I'm not a native. To me there are two different meanings:
1. "My roommates are rather concerned about me (dancing)."
2. "My roommates are rather concerned about (my) dancing."
Am I right?
Either one works, though they have slightly different meanings. The first one may imply that you hurt your leg or something and your friends are concerned about you hurting yourself. The second one implies that you can't dance very well.
Exactly. There could be no verdict "me or my", they're different sentences.
<We don't need three threads on the same topic. I'm deleting the other two. >
Hm. You could at least have asked.
Here Josh goes again with his amateur approach to moderation. When will we get a moderator who knows what he is doing?
<There was no need for three threads on the same subject.>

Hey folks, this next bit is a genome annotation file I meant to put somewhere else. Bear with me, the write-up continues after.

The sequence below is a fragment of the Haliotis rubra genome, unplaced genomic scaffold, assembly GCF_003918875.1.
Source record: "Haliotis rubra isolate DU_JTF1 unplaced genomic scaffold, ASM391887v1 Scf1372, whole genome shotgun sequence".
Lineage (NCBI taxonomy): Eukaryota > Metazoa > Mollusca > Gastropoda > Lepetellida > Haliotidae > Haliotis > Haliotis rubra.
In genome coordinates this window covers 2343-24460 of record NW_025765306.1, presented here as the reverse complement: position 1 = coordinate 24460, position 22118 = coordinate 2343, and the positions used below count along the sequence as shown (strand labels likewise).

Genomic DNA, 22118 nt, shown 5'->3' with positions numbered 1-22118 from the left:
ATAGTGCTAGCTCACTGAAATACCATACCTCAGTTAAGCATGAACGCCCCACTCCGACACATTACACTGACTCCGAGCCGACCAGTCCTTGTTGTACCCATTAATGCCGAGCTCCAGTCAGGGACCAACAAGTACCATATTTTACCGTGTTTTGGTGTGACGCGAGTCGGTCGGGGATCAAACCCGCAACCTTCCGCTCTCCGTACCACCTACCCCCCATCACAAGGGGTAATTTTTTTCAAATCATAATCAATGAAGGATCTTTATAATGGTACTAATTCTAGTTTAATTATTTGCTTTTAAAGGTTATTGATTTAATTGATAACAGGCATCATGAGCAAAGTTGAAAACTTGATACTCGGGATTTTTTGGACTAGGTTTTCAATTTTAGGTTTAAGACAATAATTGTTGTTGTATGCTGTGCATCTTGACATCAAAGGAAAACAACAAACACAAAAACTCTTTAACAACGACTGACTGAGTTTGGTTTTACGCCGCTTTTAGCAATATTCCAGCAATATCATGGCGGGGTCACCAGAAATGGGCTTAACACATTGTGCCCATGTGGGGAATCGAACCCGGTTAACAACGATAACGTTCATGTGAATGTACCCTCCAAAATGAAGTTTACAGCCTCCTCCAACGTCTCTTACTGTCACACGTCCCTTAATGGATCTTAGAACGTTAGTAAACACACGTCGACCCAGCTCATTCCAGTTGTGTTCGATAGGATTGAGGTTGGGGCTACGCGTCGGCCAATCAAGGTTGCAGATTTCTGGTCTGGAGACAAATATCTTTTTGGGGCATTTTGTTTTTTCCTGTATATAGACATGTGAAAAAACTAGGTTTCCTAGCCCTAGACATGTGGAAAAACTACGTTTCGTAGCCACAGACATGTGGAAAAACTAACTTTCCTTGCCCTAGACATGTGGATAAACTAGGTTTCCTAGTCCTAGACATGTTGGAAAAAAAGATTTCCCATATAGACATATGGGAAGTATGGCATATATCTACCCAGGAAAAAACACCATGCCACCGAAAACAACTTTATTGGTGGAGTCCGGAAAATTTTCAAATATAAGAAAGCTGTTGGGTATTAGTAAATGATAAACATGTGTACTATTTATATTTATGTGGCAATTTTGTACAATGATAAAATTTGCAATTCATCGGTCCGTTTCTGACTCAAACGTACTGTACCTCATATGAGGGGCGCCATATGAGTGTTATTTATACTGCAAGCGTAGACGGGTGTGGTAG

The questions were actually quite different, that's why each thread had a different name. I'm sorry, but do agree with Pos, you often don't know what you are doing.
"No one asked your opinion."
Do we need to be asked before giving an opinion? Your God complex is showing, Josh.
"My roommates are rather concerned about me/my dancing."
Me or my?
MY - more formal
ME - more informal/colloquial (many grammarians object to this usage)
<<MY - more formal
ME - more informal/colloquial (many grammarians object to this usage) >>
Do you have a published source for that information?
Lol. You couldn't resist, could you, Josh? I was thinking something similar.
Hello M. old chap,
1. My roommates are rather concerned about me dancing.
2. My roommates are rather concerned about my dancing.
In #2, the focus of concern is the act of dancing. In #1, the focus of concern is that that particular person is dancing.
PS: E pluribus unum, eh. ;)
Mr P. Why did you miss this bit out?
<<I would agree that in a real situation, context would probably ensure that both versions were interpreted in the same way. >>
I really don't think there's any fat to chew here.
<Mr P. Why did you miss this bit out?>
Because I hadn't thought of it, at that stage.